Sam Seder and Cliff Schecter: The GOP civil war brewing between House and Senate Republicans.

Pap and David Pakman: The progressive solution to the student loan crisis.

Eight people who have accomplished more than you at every age.

America’s Racist Mayor:

Roll Call: Congressional hits and misses—Chuck Schumer edition.

Richard Fowler: Republican lawmaker wants to own women’s uteri.

To prison for poverty.

Sam Seder and Cliff Schecter: The wheels are falling off the Republican clown car.

Thom: The Good, The Bad, and The Very, Very Ugly.

Pap and Howard Nations: GOP mad scientists create a disaster.

Climate change elevator pitch: Ken Calderia.

2016 Clown Parade:

Mental Floss: Misconceptions from the internet.

David Pakman: Republicans about to go Benghazi on net neutrality.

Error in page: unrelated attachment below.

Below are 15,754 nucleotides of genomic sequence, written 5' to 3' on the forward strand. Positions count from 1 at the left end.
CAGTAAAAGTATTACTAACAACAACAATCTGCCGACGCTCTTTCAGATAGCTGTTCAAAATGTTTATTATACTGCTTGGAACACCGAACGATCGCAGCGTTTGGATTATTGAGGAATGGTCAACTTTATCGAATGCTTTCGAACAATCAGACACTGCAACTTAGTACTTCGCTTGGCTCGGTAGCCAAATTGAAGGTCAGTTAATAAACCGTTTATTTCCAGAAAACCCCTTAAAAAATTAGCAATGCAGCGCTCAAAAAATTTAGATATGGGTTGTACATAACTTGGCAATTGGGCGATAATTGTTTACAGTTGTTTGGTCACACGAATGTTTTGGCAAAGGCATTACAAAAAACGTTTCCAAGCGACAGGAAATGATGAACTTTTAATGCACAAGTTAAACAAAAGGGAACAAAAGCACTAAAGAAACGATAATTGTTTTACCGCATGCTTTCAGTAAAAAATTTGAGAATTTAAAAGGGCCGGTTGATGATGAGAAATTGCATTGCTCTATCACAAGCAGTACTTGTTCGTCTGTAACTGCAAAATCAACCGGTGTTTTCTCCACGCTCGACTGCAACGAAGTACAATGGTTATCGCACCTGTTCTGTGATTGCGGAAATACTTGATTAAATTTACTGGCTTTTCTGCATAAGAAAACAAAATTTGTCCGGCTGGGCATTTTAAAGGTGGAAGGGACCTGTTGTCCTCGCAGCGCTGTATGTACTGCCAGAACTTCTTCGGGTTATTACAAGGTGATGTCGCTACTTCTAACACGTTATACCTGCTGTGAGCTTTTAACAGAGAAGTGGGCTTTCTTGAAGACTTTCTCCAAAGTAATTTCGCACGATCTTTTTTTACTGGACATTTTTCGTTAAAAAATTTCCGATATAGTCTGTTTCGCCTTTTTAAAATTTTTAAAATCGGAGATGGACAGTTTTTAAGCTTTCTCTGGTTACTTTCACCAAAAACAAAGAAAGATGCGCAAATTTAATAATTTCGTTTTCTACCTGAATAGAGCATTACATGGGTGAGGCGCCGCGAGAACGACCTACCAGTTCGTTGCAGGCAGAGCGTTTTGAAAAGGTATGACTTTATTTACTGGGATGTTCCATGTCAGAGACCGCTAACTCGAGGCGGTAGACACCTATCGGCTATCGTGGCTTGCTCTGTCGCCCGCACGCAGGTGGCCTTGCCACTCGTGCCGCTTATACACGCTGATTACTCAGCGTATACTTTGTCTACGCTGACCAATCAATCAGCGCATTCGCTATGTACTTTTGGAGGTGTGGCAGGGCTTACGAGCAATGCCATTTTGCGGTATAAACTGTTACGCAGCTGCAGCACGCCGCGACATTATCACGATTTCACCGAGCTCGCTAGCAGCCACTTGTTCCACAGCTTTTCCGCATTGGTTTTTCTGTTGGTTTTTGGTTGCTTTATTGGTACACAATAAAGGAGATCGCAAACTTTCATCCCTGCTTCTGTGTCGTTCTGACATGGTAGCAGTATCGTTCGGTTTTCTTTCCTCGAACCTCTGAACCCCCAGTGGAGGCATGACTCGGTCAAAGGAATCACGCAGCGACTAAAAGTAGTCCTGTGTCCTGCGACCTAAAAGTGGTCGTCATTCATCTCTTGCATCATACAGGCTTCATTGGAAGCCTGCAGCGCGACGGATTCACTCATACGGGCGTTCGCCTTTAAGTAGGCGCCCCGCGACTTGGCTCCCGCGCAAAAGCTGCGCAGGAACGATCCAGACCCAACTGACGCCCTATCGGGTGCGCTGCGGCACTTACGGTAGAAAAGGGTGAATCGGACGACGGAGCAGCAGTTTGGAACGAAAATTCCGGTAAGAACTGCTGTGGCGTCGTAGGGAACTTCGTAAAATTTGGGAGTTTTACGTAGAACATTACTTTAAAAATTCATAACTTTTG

Young Turks: Mother Jones catches Bill O’Reilly lying about Falkland Island War coverage:

Sam Seder: Watch this anti-net neutrality ad accidentally backfire on their message.

White House: West Wing Week.

Thom: Does the GOP want to starve poor people?

War Without End, Amen:

Obama’s lunar new year message.

Kimmel: The week in unnecessary censorship.

Young Turks: Judging Rush Limbaugh’s statements about Jon Stewart and Stephen Colbert.

Lawrence O’Donnell: Was TX judge blocking executive order even legal?

David Pakman: Conservative convicted felon Dinesh D’Souza calls Obama ‘ghetto’.

Mental Floss: 80 facts about the 1980s.

Thom with more Good, Bad, and Very, Very Ugly.

Last week’s Friday Night Multimedia Extravaganza can be found here.

Civil Liberties Roundup